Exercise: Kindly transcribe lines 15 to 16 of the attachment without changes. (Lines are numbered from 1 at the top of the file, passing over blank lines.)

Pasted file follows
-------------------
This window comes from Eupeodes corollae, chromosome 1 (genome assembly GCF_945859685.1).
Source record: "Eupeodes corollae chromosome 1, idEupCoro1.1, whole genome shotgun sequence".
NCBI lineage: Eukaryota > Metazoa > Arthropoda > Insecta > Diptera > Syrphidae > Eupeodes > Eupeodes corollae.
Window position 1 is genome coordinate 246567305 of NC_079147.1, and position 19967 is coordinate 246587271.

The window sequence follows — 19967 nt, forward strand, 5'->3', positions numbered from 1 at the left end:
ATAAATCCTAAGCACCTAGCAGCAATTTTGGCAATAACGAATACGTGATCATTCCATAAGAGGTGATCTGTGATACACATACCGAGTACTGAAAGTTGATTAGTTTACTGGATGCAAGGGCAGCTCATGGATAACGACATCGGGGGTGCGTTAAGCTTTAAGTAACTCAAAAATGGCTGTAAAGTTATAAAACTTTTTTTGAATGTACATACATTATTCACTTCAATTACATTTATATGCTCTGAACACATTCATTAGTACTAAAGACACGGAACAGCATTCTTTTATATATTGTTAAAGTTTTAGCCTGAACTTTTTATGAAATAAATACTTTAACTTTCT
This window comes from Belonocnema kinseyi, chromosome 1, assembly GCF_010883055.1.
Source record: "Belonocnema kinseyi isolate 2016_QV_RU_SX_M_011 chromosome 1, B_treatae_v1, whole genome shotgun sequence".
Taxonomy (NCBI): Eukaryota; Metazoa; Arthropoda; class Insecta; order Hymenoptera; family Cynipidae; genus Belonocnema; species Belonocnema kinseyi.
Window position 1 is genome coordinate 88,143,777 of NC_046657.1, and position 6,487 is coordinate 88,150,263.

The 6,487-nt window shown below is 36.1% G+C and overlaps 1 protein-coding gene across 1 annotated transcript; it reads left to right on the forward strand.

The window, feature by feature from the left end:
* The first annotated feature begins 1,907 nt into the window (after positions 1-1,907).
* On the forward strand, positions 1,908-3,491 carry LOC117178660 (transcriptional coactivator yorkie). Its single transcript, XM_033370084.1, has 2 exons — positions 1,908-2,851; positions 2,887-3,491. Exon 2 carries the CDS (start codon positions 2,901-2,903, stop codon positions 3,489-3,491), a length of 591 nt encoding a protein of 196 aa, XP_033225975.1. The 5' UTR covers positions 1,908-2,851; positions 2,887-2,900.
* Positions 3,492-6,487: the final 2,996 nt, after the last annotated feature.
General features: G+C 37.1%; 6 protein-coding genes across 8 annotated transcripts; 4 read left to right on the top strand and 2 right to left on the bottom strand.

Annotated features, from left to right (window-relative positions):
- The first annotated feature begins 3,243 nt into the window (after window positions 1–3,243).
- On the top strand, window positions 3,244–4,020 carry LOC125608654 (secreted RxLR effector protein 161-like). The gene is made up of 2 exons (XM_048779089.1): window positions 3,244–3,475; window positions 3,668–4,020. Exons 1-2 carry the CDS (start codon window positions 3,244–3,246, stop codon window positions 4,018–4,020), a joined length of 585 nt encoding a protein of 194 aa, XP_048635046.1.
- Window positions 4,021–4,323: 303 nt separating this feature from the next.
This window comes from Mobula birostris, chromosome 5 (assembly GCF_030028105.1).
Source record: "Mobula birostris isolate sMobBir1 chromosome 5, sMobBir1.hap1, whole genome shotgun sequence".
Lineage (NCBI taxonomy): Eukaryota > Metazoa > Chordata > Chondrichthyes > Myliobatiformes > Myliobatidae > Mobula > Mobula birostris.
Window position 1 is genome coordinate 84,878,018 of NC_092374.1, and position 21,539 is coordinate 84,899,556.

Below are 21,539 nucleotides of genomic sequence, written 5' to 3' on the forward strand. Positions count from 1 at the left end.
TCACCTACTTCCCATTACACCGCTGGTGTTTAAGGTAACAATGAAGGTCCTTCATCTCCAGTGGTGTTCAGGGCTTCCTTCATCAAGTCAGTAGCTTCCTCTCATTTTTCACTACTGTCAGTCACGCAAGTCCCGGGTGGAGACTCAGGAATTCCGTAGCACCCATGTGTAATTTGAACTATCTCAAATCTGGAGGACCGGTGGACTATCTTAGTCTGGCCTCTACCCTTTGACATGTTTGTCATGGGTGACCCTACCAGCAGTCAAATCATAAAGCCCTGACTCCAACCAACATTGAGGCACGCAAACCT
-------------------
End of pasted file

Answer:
* Positions 3,492-6,487: the final 2,996 nt, after the last annotated feature.
General features: G+C 37.1%; 6 protein-coding genes across 8 annotated transcripts; 4 read left to right on the top strand and 2 right to left on the bottom strand.